Identity Theft Safeguard

Justin digital legacy

It is a proud moment for most parents when their son or daughter decides to join the marines and represent their country. This is no different for the family of . Unfortunately the price of being a marine can be life threatening and in November 2004 ’s family got to experience a tragedy like no other when their son was reported dead. At the age of 20 their son Justin had been killed in a roadside blast while trying to assist local civilians.

As you could imagine this would be a huge loss for any family accompanied by much anguish. Regrettably the family of Justin Ellsworth would be haunted and reminded every day that their beloved was gone. This was mediated with the fact that would not release Justin is emails to his family. To protect their users and themselves from being sued has made it almost impossible for anyone outside of the account holder to gain access to an email address. So when Justin had passed away his family pleas to get to read his last words were in vain. would not budge about their privacy policy.

The family of Justin knew that they had legal ground to collect their fallen family member is emails and decided to take their fights to the legal system. For the next two years the family of Justin and Yahoo battled on and off in court. During proceedings both sides holding on to their stance about what should happen to the emails of the deceased soldier with no settlements looming.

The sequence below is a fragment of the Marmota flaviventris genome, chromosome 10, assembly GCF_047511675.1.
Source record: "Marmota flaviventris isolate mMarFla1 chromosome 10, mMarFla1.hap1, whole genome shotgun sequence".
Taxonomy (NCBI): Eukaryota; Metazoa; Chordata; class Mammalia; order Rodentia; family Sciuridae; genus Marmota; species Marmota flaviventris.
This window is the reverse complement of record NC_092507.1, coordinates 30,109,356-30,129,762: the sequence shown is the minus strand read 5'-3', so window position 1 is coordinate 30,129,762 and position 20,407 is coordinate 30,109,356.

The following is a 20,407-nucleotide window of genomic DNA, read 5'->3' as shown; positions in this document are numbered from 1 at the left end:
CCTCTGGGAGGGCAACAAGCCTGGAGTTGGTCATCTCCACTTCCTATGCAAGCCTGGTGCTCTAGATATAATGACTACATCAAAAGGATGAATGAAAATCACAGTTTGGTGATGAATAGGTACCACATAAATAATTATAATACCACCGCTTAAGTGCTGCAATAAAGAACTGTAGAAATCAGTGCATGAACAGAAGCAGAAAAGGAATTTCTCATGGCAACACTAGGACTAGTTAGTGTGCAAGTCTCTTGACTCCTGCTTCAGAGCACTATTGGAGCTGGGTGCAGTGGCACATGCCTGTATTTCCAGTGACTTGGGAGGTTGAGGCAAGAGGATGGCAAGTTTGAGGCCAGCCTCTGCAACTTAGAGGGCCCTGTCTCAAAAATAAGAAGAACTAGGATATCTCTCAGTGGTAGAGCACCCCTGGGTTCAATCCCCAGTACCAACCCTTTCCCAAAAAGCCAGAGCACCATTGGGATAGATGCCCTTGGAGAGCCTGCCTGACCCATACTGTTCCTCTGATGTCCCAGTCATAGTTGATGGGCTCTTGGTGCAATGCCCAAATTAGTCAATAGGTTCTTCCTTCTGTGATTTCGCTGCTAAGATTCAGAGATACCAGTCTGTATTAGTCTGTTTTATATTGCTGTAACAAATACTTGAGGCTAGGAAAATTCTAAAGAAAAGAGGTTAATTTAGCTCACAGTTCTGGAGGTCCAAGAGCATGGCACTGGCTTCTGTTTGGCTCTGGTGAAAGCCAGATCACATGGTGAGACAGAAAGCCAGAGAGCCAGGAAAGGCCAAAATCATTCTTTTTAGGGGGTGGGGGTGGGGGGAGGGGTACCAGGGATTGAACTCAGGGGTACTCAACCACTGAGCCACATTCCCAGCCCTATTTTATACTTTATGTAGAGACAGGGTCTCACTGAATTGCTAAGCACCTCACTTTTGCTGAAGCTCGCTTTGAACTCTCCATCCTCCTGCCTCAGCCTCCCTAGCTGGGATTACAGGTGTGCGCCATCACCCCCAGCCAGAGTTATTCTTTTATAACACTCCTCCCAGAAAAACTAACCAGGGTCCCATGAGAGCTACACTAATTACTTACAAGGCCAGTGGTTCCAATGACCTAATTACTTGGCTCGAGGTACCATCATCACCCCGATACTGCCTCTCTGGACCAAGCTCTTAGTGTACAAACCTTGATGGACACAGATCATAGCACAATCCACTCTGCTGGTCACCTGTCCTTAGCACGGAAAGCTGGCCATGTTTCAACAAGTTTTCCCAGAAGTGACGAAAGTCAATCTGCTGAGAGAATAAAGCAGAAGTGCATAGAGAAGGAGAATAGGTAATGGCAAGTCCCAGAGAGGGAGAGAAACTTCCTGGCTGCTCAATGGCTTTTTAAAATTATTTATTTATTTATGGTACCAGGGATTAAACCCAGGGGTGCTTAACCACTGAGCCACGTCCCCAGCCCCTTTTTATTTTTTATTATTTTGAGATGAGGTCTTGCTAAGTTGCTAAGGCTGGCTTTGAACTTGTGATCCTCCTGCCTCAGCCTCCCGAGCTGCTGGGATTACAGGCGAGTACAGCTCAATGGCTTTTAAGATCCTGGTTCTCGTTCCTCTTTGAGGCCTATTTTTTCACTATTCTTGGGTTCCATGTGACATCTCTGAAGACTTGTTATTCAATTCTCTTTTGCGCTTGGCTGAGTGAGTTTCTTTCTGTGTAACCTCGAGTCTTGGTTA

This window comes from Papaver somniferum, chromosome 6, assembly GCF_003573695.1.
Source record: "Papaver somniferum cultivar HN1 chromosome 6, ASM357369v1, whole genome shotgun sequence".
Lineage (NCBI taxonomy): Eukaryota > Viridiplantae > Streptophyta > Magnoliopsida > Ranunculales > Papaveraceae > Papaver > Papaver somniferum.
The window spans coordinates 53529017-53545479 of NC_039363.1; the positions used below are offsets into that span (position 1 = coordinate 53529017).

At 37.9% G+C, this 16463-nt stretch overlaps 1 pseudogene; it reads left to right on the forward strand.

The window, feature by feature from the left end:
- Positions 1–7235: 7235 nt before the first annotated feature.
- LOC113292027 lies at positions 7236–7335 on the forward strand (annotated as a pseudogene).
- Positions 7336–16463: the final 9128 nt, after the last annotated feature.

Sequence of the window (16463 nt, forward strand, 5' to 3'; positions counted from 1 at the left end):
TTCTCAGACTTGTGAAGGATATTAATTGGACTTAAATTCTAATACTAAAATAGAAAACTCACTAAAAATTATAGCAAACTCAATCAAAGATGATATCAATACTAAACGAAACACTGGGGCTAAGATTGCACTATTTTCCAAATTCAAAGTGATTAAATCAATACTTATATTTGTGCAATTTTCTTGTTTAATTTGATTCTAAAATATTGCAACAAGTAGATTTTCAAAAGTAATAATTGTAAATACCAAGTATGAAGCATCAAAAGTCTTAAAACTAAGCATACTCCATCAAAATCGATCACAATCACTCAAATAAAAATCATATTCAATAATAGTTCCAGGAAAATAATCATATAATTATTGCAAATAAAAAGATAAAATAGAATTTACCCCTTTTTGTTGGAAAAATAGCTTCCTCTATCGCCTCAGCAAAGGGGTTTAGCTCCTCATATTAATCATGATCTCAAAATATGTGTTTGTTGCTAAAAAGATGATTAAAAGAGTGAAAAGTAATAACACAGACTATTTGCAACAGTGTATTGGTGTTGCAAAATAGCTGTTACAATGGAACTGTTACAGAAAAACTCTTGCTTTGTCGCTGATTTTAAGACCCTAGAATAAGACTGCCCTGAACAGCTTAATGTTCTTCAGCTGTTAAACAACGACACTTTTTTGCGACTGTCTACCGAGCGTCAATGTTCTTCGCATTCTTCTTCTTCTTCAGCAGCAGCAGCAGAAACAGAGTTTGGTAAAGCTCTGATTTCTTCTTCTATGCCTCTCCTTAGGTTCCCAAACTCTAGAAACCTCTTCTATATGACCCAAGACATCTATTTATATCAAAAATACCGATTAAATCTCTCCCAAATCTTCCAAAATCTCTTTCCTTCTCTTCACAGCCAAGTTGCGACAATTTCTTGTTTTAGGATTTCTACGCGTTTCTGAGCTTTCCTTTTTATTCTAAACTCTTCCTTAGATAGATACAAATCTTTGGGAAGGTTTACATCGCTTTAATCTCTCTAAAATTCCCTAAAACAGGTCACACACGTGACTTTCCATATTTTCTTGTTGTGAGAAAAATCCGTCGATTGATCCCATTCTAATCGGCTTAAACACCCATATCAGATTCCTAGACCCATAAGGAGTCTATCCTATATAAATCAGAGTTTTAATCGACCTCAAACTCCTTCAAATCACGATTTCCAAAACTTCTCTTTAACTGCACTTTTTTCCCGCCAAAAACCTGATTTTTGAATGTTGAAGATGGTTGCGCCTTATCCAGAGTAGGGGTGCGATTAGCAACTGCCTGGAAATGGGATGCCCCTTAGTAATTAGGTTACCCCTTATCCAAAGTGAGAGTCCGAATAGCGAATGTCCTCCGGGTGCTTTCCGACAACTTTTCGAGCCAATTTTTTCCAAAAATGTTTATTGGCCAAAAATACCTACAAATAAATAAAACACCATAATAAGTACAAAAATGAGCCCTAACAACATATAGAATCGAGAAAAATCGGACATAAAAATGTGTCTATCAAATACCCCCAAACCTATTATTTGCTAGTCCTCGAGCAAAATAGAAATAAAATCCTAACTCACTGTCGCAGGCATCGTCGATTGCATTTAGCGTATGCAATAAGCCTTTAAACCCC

In April 2005, nearly two years after Justin had passed the judge had made a verdict. The judge had decided Yahoo had no legal grounds to hold Justin is emails from their family as they were the next in line to control it. Soon after the judge signed off on papers declaring Justin is email estate be signed off to his family immediately. This is something Yahoo did not try to appeal. Finally Justin is family had access to his emails but, not only did they have access, they had closure.

It just goes to show you that if you want your loved ones to gain access to your then you must give them access before you die. Whether you leave your passwords in a will or you share it with someone close to you for safe keeping. Concluding remember, you are ultimately responsible for your unless you want to let your family and loved ones fight for control!

Eleanore

Eleanore

Main curator on Digitaldeathguide. Supported by a bot. Some articles may need to be weeded, don't hesitate to tell me !